At some point, the same people have more needs, and msaccess becomes unpractical for them. They need people like me (we all need money) to "fix" or "expand" their program, and this is where it turns into nighmare. Graphical UI won't do 100% of the job, and you need to add little TEXT program snipsets here and there (formulas, routines, whatever). This makes the program very very hard to maintain, having pieces of code disseminated in hundred of places, with no way to get a global view of the software.... Needless to say, this also make future changes even more complex and expensive.

This is to me one of the key feature of text programming environment: you can have a global picture of your coding, organized in folders, files, etc. You can grep code parts, find them, merge them, split them, reorganized them, comment them, keeping the whole project well organized all along its evolution.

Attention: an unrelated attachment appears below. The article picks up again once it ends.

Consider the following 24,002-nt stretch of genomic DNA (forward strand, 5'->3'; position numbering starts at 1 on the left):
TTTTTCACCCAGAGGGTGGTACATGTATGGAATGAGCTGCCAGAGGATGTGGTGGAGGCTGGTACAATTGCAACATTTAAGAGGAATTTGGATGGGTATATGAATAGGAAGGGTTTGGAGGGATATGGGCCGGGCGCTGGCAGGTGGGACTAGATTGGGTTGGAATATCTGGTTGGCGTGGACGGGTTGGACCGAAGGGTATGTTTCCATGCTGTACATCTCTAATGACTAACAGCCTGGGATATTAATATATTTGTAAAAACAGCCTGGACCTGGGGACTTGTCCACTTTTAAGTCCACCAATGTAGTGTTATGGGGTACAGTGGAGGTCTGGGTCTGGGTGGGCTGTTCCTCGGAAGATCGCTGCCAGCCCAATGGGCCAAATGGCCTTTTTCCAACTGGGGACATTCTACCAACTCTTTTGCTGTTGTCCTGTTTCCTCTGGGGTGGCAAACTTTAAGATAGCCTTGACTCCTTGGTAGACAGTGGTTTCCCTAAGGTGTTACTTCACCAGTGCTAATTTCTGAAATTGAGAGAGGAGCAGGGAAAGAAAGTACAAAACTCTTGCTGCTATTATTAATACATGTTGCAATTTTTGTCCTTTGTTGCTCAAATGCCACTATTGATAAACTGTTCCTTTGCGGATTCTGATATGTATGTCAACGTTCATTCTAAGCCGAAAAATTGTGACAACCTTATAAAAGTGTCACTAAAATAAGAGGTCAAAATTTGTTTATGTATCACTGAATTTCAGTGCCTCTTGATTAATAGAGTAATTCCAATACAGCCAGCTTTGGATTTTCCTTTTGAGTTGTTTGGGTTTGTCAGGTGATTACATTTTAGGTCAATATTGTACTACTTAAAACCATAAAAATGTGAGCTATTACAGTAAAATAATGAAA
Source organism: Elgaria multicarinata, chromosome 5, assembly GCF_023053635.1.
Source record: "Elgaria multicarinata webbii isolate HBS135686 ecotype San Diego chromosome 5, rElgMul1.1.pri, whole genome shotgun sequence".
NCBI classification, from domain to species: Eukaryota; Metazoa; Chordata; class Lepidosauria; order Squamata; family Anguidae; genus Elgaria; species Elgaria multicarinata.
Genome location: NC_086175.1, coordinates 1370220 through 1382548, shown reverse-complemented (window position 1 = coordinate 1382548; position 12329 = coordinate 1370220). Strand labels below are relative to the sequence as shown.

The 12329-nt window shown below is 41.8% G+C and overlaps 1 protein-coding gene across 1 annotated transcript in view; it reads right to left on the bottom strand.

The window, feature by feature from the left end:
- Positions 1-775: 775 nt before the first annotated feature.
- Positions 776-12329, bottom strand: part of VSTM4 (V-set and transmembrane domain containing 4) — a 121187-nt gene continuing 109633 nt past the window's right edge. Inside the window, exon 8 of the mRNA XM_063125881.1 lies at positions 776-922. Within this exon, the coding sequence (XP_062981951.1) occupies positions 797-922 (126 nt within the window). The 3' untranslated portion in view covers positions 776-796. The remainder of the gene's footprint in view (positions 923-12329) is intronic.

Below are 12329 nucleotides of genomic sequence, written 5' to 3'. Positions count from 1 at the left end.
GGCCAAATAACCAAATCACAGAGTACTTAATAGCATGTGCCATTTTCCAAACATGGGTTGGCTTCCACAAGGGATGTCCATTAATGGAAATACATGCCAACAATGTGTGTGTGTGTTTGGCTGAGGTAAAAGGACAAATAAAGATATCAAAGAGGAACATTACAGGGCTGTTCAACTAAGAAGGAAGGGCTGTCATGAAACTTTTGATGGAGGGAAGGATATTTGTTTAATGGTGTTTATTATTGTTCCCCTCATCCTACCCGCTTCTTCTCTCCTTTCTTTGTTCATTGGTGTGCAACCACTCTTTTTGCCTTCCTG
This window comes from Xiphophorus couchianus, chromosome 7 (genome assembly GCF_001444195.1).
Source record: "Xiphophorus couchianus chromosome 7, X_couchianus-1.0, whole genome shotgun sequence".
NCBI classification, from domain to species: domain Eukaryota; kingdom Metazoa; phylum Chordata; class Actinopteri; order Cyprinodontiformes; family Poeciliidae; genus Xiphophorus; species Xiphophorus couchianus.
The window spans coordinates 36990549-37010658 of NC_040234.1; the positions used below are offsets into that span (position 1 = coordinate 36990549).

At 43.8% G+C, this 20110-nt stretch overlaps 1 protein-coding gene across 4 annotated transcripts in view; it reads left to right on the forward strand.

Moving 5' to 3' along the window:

The only thing I would like more than text file is a rich-text programming language that makes possible to add visually rich comments, designs, etc, but keeping the useful part (the program) purely textual.

Comment: Re:no legal basis (Score 1) 55

by herve_masson (#45915213) Attached to: Google Fined By French Privacy Regulator

This reasoning does not work (at least not everywhere)

Let's take an example. We have some corporation that provide banking and medical insurance services (and giving good prices when using both).
Are you really okay with them crossing both data to evaluate the risk with granting you a loan ? I'm not. They technically "own" both data.
I'm okay is they ASK me about my health, that's a different thing. They could event ask me the permission to read medical files as long as I can reply "no".Nobody will force me to answer this question If I don't want.

That's just an example. We may find tons like that.